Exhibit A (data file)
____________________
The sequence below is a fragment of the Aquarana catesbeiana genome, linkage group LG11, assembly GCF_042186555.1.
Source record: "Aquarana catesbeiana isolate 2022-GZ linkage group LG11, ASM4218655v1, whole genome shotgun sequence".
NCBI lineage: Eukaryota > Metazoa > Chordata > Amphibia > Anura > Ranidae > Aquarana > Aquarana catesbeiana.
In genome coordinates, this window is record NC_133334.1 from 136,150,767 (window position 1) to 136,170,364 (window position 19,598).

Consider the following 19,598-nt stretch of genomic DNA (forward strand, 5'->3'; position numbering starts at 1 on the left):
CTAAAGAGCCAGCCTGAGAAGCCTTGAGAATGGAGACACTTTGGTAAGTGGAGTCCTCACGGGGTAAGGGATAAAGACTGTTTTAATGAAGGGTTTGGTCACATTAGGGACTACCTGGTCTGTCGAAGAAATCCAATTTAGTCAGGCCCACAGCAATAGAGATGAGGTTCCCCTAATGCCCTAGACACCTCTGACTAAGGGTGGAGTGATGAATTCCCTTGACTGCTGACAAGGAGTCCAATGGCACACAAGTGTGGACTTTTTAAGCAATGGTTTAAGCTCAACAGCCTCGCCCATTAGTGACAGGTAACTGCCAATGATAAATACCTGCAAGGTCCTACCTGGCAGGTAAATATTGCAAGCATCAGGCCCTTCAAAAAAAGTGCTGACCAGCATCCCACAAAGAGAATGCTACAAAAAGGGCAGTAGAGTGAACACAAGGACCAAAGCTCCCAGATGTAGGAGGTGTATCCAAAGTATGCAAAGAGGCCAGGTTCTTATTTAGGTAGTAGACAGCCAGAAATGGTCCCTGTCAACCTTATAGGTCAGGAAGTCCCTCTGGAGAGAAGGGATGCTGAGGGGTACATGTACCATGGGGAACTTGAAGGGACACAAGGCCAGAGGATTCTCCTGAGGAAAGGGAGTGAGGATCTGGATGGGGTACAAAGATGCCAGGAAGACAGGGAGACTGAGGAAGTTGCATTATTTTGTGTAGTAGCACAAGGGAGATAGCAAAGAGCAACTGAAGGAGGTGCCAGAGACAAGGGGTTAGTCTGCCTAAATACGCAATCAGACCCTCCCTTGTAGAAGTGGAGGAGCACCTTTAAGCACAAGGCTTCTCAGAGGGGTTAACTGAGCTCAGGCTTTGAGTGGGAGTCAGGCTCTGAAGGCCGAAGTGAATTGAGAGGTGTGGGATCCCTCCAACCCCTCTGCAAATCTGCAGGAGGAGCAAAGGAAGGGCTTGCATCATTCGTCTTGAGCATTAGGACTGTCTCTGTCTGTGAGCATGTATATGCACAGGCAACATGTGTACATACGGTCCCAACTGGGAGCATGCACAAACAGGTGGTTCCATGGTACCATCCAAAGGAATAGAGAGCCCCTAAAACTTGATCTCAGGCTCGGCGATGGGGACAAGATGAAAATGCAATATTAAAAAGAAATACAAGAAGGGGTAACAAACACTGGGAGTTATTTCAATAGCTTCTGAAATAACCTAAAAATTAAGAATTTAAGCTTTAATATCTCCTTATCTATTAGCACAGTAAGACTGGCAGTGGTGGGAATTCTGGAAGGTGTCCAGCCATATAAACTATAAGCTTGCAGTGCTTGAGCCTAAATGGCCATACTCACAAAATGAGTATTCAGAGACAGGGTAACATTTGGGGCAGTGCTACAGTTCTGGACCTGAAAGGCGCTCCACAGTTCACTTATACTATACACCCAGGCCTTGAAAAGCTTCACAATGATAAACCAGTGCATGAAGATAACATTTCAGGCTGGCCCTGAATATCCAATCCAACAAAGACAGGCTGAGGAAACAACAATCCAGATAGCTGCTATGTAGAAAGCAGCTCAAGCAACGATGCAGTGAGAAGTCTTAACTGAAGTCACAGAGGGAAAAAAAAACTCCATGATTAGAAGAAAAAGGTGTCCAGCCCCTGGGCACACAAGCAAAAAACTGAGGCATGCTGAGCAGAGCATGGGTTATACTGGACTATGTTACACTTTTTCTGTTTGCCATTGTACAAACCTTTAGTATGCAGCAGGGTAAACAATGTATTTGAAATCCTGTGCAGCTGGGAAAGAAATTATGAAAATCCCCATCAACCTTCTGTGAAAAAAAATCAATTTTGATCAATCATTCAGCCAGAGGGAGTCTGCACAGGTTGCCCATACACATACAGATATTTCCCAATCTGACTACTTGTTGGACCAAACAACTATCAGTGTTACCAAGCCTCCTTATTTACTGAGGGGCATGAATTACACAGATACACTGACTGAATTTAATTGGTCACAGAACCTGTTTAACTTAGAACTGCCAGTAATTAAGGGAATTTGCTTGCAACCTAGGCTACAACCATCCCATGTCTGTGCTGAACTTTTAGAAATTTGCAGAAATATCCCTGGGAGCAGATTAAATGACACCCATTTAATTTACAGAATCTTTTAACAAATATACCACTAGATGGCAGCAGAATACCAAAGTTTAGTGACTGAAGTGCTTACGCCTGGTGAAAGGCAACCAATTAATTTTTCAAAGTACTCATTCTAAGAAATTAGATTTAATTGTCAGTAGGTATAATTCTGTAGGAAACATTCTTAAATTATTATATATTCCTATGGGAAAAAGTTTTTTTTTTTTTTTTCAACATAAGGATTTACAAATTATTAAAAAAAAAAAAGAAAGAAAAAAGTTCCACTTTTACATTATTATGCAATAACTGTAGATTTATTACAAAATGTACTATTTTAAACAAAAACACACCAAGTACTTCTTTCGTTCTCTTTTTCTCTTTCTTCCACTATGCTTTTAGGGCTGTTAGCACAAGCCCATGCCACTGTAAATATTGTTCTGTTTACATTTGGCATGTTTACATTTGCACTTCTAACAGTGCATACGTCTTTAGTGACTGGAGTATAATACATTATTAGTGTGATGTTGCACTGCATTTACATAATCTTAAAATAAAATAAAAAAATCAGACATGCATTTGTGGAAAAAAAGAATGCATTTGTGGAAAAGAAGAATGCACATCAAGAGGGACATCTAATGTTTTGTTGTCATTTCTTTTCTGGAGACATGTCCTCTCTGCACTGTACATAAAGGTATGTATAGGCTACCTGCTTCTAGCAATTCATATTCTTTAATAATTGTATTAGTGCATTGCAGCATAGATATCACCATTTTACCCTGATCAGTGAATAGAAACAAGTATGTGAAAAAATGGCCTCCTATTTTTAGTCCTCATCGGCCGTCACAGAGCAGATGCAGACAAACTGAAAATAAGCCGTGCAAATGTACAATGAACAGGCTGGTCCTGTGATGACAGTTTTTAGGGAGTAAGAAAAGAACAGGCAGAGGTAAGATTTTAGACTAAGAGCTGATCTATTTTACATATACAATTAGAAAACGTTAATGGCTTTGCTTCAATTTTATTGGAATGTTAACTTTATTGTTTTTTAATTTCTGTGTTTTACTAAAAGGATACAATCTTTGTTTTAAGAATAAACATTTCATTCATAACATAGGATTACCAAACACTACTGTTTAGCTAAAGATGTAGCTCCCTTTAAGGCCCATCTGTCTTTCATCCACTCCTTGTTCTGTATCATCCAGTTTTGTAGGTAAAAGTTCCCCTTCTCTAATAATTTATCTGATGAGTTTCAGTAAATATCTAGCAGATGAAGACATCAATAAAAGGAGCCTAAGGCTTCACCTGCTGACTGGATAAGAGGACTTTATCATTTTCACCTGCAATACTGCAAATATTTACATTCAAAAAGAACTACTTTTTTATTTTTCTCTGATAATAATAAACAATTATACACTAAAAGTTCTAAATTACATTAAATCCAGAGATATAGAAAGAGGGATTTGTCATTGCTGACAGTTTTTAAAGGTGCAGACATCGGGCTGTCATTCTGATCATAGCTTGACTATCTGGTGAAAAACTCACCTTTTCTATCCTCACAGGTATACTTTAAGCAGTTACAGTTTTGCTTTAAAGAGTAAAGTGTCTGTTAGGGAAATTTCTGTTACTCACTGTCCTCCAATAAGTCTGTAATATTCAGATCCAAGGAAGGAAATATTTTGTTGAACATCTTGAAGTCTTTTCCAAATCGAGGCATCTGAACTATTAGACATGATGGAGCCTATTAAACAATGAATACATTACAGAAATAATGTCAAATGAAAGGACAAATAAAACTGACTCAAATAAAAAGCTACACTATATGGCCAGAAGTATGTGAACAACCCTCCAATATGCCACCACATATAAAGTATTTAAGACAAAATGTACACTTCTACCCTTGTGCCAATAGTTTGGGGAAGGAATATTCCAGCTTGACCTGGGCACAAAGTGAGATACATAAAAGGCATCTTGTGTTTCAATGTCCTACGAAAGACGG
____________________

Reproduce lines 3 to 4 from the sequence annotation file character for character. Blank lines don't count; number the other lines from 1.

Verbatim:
NCBI lineage: Eukaryota > Metazoa > Chordata > Amphibia > Anura > Ranidae > Aquarana > Aquarana catesbeiana.
In genome coordinates, this window is record NC_133334.1 from 136,150,767 (window position 1) to 136,170,364 (window position 19,598).